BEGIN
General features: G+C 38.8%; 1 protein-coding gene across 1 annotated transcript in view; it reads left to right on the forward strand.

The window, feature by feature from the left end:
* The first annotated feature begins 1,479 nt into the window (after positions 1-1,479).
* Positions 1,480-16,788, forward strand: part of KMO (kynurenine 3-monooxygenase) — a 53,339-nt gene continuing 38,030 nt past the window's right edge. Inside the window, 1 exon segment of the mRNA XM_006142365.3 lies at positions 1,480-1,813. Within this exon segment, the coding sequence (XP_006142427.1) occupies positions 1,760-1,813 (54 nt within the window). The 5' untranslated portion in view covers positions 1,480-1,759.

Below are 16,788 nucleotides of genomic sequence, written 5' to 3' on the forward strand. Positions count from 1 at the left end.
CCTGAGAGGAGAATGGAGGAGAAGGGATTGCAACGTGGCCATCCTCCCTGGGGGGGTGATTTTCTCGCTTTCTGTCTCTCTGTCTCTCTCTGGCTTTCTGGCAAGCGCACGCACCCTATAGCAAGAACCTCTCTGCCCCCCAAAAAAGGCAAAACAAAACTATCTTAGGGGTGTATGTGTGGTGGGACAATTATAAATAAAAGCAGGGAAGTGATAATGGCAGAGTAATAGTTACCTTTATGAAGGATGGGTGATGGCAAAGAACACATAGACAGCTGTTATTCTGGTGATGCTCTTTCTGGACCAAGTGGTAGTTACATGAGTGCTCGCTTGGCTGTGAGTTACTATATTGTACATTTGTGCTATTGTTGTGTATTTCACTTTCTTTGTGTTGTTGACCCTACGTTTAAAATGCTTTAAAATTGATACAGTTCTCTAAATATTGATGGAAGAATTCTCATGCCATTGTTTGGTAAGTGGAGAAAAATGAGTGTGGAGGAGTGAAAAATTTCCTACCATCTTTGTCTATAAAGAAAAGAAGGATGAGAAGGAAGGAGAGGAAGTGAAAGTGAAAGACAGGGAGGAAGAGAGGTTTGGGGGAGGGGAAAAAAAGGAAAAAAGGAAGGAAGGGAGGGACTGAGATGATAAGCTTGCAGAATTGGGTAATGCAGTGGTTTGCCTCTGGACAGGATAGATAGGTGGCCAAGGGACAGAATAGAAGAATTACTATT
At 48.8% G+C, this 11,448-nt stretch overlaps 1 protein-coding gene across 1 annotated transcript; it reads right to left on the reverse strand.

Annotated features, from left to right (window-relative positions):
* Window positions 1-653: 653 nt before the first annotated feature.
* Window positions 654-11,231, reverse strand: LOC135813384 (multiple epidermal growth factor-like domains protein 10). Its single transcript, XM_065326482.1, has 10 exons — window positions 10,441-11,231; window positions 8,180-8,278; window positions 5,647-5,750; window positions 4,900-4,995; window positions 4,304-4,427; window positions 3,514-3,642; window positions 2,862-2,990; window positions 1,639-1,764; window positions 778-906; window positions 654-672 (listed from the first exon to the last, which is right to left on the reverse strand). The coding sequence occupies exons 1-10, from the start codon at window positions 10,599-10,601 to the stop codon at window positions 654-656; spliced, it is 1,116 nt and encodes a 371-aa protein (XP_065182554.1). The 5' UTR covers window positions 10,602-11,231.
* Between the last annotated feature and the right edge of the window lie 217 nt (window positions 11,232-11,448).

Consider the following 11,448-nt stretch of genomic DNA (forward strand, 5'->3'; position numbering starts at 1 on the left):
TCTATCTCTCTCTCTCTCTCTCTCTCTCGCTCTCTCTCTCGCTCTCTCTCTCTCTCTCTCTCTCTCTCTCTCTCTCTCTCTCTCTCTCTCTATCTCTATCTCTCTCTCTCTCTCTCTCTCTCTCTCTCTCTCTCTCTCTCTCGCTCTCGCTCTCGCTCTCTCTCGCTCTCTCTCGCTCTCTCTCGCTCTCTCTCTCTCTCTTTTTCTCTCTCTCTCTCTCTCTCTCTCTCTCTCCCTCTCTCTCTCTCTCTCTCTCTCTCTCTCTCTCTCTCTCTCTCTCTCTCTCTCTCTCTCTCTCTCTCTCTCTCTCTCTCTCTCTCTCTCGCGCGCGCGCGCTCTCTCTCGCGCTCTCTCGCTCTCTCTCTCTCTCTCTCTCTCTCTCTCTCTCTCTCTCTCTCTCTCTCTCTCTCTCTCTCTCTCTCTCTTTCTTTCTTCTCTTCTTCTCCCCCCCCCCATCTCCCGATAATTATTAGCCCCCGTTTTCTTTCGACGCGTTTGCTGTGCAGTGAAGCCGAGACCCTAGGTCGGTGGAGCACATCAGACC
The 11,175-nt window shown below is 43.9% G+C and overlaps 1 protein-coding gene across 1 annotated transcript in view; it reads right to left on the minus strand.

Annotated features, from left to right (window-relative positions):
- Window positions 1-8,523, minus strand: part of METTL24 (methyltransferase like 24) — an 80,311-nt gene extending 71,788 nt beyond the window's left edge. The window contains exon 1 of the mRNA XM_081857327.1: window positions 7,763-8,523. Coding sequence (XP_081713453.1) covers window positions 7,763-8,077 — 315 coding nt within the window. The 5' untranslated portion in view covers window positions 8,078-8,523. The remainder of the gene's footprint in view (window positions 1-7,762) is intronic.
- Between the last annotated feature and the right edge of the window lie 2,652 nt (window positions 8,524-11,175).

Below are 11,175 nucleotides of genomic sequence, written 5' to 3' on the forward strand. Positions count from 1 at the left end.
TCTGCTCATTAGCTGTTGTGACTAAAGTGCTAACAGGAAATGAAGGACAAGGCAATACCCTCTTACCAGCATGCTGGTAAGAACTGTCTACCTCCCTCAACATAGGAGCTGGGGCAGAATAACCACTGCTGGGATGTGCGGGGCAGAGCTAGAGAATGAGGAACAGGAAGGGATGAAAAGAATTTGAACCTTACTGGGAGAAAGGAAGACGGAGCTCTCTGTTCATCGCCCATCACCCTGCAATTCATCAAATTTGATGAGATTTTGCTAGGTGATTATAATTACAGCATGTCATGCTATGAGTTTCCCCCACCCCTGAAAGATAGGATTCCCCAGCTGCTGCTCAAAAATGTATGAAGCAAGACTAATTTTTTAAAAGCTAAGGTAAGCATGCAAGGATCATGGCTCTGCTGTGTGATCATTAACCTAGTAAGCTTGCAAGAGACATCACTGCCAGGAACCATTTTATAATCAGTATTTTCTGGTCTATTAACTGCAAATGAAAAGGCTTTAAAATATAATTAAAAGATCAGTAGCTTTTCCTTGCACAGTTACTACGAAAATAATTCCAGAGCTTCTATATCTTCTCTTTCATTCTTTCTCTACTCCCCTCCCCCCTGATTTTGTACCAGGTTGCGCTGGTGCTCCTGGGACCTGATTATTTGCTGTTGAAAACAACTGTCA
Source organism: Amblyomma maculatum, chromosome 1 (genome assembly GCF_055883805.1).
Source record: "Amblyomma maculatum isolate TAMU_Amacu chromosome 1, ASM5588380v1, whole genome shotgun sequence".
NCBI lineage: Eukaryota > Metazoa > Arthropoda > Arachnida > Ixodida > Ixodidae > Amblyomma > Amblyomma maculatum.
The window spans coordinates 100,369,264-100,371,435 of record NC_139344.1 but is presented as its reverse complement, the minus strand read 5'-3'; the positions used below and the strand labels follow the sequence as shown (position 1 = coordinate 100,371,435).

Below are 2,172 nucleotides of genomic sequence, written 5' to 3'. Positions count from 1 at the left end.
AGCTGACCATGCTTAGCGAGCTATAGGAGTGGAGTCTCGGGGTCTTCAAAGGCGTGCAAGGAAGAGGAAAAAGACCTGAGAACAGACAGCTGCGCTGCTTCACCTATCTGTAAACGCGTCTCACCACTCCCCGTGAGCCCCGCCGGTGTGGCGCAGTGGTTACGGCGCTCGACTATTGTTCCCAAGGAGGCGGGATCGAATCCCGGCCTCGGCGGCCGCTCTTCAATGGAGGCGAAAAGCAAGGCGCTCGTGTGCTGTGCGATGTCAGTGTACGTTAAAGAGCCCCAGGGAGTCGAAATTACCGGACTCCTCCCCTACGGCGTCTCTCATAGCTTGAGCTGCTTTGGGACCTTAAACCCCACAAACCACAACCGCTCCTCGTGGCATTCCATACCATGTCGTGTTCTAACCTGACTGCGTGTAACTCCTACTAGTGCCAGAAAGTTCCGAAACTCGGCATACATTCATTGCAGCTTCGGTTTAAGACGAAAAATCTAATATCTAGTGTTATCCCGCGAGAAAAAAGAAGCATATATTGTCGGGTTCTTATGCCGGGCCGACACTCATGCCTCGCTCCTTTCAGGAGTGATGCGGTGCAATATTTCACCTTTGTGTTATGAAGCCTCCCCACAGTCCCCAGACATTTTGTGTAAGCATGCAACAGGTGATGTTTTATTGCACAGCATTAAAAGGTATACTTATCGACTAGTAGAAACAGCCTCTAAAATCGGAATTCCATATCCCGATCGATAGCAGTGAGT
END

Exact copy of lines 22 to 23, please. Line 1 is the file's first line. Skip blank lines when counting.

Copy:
NCBI lineage: Eukaryota > Metazoa > Arthropoda > Arachnida > Ixodida > Ixodidae > Amblyomma > Amblyomma maculatum.
The window spans coordinates 100,369,264-100,371,435 of record NC_139344.1 but is presented as its reverse complement, the minus strand read 5'-3'; the positions used below and the strand labels follow the sequence as shown (position 1 = coordinate 100,371,435).